26. Coronavirus COVID-19

    I gave up on taking people at face value a long time ago - taking Boris or the current set up at face value is crazy. You might as well ask Conte if he knew who was arriving next week. I don't believe hospital crowding was ever the issue of concern (other than the optics). Frankly taking severely sick patients off ventilators is standard NHS policy (quite right too in most cases). My interpretation of events has been a leadership group that couldn't decide. Boris went for a Swedish approach (herd immunity = no policy or at least very little). Then found he couldn't sell it so got the worst of both worlds with a late lockdown policy. To do that a few scare tactics were employed to get the population on board. The media bought into them deeply (feeling themselves to be socially committed to the cause). And now when I'm sure Boris and Co would like to unlock quickly, that won't sell either largely because no one - media, naive public, experts and politicians - are able to reverse that quickly. Oh yes, taking kids out of school while ignoring the really vulnerable was daft and damaging. It has certainly distorted our death rates (my low hanging fruit remark). The political goal should have been minimum deaths with maximum infections - so precisely the opposite. But this was clearly a cock-up, not a deliberate policy. Also as I understand it, many care homes were actually happy to take patients - those without many private paying patients run on very narrow margins, and can't afford to have empty beds. Where patients were in care before hospital, it is I understand standard practice for them to return to their home to die I familiar surroundings - certainly that is what happened to my uncle last year when they turned his ventilator off and cut off his drip feed. Alert readers may have noticed my post count stall about a month ago for the 3 days I spent in an NHS hospital. Incredibly, out on a run and collapsed outside Falconwood Cemetery from a heart attack, a man on his bike stopped and applied cpr, assisted by someone flagging down a Police car which carried a defibrillator which he had to use. 2 and a half minutes later this guy was back on his bike and off to work and my heart was beating again. So I got into hospital the only way one can nowadays, in an ambulance with flashing lights. Like the best fights I met my assailant at A&E, where he admitted.... admitted me as the Registrar having just started his night shift. My ribs still hurt. After 2 days I was given 3 stents and out the next day much fitter than before. Anyway, my points being that 1. I can witness that non-covid NHS is enjoying a very relaxed time of not being overworked. 2. A fully working NHS does wonders for everyone's health. My man from A&E 100% saved (retrieved) my life and the consultant gave me hopefully another 20 years. Nobody seems to be counting the cost of extending the curve beyond a few months Care homes are a very complex matter - quite brutal if we add the very useful unit of QALYs too. Best not discussed on the forum (by all means pm me if you want to discuss it). All I will say is that care home staff are underpaid bloody heroes.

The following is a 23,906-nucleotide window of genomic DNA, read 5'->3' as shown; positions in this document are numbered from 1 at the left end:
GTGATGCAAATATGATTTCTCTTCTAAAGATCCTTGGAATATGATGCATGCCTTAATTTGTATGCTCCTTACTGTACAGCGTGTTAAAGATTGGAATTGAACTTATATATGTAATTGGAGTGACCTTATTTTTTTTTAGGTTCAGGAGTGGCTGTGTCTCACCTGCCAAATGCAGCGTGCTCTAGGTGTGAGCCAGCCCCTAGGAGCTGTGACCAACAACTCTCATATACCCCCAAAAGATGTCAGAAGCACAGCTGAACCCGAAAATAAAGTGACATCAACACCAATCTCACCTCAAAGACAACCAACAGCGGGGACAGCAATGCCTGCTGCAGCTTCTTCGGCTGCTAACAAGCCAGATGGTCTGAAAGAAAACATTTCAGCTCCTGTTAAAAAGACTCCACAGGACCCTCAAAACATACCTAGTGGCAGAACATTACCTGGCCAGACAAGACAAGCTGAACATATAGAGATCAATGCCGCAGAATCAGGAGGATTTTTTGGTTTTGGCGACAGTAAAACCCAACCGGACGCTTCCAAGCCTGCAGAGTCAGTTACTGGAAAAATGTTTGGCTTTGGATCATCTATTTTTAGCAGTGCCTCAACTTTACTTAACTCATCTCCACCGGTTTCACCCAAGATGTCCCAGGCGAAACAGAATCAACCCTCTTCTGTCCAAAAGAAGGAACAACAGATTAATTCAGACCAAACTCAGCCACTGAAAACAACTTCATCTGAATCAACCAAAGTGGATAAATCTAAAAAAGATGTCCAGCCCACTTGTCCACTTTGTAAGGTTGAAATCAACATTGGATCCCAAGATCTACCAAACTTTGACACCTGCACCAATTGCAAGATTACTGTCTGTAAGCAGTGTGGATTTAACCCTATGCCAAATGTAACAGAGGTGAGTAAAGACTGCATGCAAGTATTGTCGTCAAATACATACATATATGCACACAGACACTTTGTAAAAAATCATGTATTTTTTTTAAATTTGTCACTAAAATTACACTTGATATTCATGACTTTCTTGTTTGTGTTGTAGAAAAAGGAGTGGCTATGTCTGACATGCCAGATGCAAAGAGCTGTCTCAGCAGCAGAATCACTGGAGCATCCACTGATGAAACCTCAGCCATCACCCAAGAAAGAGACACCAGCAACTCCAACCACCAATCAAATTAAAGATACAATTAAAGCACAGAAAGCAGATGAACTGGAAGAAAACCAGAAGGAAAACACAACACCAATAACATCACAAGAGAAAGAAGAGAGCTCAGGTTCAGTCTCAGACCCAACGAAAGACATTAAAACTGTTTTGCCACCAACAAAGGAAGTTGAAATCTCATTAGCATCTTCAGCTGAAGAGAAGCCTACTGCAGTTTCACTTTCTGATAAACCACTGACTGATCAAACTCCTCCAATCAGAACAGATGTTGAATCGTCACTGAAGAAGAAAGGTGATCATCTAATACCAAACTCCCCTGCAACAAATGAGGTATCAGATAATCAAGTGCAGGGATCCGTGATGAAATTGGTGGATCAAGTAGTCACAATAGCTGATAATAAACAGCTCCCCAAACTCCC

27. Coronavirus COVID-19

    Of course not - and I suspect you already understand that. But Sweden has shown that its health services have not been overwhelmed. But there a lot of issues here. The biggest two being whether Covid deaths now will be offset by fewer deaths in a 2nd or 3rd or 4th wave. I think they will. So ask: Would we end up with equal deaths long term? And will the effects of an extended lock down on ordinary health services lead to more deaths too? And will the economic effects of the extended and deeper lockdown lead to worse health and more deaths including suicide? Come the Caldicott equivalent Inquiry into Covid I predict the big criticism will be the failure to openly discuss QALYs with the publc. [The basic unit of health policy is QALY. Anyone heard it being used?]
  28. Coronavirus COVID-19

    Except the Conservative government have hardly tried to conceal the fact that lockdown was never, ever about preventing deaths. It was always about limiting ICU admissions and related strain on public resources for people who, to be blunt, weren't going to die but were going to cost quite a lot of money and political capital while in the process of not dying. The moment we decided to stick with the standard procedure of bouncing patients between hospital and care home beds (two warring factions who desperately try to protect their own budgets but in their silo thinking undoubtedly cost the state far more money than they would if health and social care were genuinely one and the same), we effectively and knowingly sentenced elderly and disabled care home residents to death. I don't think it's even a slight exaggeration to call it corporate murder. Lockdown was never about their wellbeing. I completely agree this Government have totally and utterly f**ked up, mind.
  29. Coronavirus COVID-19

    So you genuinely believe that if our population was asked to just "be sensible", the NHS wouldn't have been overwhelmed and we'd have had less deaths?